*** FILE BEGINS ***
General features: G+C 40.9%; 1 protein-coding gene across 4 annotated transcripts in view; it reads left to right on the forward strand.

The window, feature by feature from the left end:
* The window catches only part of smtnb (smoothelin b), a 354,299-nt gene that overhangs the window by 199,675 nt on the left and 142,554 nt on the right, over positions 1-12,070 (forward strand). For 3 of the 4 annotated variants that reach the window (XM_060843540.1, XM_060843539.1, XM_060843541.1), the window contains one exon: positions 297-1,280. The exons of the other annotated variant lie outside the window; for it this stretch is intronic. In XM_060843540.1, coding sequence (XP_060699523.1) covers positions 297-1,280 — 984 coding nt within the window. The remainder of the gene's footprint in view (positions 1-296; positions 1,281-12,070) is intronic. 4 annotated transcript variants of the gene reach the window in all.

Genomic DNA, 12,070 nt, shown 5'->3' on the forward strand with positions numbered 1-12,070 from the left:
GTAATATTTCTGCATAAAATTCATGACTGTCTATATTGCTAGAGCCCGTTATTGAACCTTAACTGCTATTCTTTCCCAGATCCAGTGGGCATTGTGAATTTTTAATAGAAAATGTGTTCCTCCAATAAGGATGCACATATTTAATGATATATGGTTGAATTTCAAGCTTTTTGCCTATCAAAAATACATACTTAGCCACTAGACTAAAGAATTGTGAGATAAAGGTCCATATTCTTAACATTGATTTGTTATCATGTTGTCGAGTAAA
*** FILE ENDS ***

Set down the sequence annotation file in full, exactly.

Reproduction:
General features: G+C 40.9%; 1 protein-coding gene across 4 annotated transcripts in view; it reads left to right on the forward strand.

The window, feature by feature from the left end:
* The window catches only part of smtnb (smoothelin b), a 354,299-nt gene that overhangs the window by 199,675 nt on the left and 142,554 nt on the right, over positions 1-12,070 (forward strand). For 3 of the 4 annotated variants that reach the window (XM_060843540.1, XM_060843539.1, XM_060843541.1), the window contains one exon: positions 297-1,280. The exons of the other annotated variant lie outside the window; for it this stretch is intronic. In XM_060843540.1, coding sequence (XP_060699523.1) covers positions 297-1,280 — 984 coding nt within the window. The remainder of the gene's footprint in view (positions 1-296; positions 1,281-12,070) is intronic. 4 annotated transcript variants of the gene reach the window in all.

Genomic DNA, 12,070 nt, shown 5'->3' on the forward strand with positions numbered 1-12,070 from the left:
GTAATATTTCTGCATAAAATTCATGACTGTCTATATTGCTAGAGCCCGTTATTGAACCTTAACTGCTATTCTTTCCCAGATCCAGTGGGCATTGTGAATTTTTAATAGAAAATGTGTTCCTCCAATAAGGATGCACATATTTAATGATATATGGTTGAATTTCAAGCTTTTTGCCTATCAAAAATACATACTTAGCCACTAGACTAAAGAATTGTGAGATAAAGGTCCATATTCTTAACATTGATTTGTTATCATGTTGTCGAGTAAA